Former fellow Barbara Bright Novovitch (Germany, Sweden, Bulgaria, Ireland, Pakistan, England, 1968 – 1970), a journalist for major news publications who helped open the profession to women, died September 1 of heart failure, her husband Luc Novovitch said.

Barbara was a staff writer at The Washington Post, Newsweek and Reuters, with foreign postings in Germany, Hong Kong, London and Paris. She was a founding editor of Woman’s World weekly magazine.

Fresh from her ICWA fellowship following student protest movements across Europe and Pakistan in the early 1970s, Barbara joined a sexual discrimination class action lawsuit brought against her new employer, Newsweek. Her role is documented in the book Good Girls Revolt, later developed into an Amazon Prime television series.

On her fellowship, Barbara reported about student protests that rocked late 1960s establishments, including in Czechoslovakia, where she visited Charles University soon after the 1969 Soviet invasion had put down the Prague Spring.

The death of the student Jan Palach from self-immolation—which prompted parallels with the medieval martyr Jan Hus—had shocked and depressed Czechoslovaks, as Barbara described. Still, she saw strength in the students’ tactics despite the seemingly iron resolve of the country’s occupiers.


Barbara in Berlin (photo courtesy of Elizabeth Bright)


“The student movement in Czechoslovakia is ideologically more diffuse but popularly more firmly rooted than that of West Germany or of the United States,” she wrote. “By going to the factories and explaining to the workers the reasons behind their strikes and protests, the students have won a common basis.”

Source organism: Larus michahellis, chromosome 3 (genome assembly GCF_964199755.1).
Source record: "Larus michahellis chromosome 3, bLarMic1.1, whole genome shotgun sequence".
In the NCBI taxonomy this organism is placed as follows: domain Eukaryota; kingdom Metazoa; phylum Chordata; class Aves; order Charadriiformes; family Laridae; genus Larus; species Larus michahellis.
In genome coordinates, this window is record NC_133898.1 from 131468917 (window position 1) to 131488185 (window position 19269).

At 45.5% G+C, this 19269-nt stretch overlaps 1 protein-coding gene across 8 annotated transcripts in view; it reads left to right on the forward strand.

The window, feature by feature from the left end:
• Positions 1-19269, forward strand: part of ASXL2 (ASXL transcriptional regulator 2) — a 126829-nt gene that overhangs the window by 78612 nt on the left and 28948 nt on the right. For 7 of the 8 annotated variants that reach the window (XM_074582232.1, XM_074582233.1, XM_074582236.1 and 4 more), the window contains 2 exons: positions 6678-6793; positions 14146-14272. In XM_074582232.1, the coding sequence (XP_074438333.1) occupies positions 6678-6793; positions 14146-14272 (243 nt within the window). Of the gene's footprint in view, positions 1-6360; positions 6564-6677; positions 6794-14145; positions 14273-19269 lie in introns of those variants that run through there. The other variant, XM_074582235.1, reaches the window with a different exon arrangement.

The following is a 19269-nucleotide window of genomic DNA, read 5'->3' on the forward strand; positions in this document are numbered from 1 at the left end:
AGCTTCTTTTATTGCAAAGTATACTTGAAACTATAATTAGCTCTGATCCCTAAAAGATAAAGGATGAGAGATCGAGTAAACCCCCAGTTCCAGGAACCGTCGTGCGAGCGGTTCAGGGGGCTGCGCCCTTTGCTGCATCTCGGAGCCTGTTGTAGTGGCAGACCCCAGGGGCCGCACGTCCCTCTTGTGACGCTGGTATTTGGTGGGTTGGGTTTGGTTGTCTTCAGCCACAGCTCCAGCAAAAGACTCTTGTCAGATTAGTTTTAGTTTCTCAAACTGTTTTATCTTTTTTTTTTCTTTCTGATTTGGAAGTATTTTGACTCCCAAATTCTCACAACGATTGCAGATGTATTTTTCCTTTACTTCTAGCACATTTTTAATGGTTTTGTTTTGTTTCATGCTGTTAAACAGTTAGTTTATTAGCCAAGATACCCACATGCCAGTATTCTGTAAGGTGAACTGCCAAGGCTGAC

ICWA was important to Barbara at a time “when women were not given the support or respect necessary to grow and succeed in the profession,” her daughter Elizabeth Bright said. “She loved reporting, and the years she traveled to different places in Europe to get the story were probably her happiest,” she added. Barbara “was intrepid and proud of her ability to get all kinds of people to tell their stories. She was able to see issues objectively, which is essential to good journalism.”

Barbara continued her involvement with the institute and advising fellows after her fellowship.

A native Tennessean, she loved both Bluegrass and Country music. She performed frequently, singing and playing various stringed instruments with bands that included other journalists. 

Barbara married the photojournalist Luc Novovitch in 1989. They moved to the town of Marathon in west Texas, where they launched the Marathon Gazette in 2000. The Dallas Press Club honored the monthly paper as an awards finalist for best community/neighborhood newspaper. After they sold the publication, it became The Big Bend Gazette, current publisher Mimi Smith said.

Barbara devoted “tremendous time, skill and inspiration to the region,” Smith told the institute, “from training up volunteer naturalists to show off the region’s mountain treasures, a tiny digital start-up in furious reaction to bad local journalism, and writing occasional features for a slick seasonal publication dedicated to the natural wonders of the Big Bend.”



Top photo: Barbara performs with fellow journalists in the band Informed Sources (photo courtesy of Elizabeth Bright)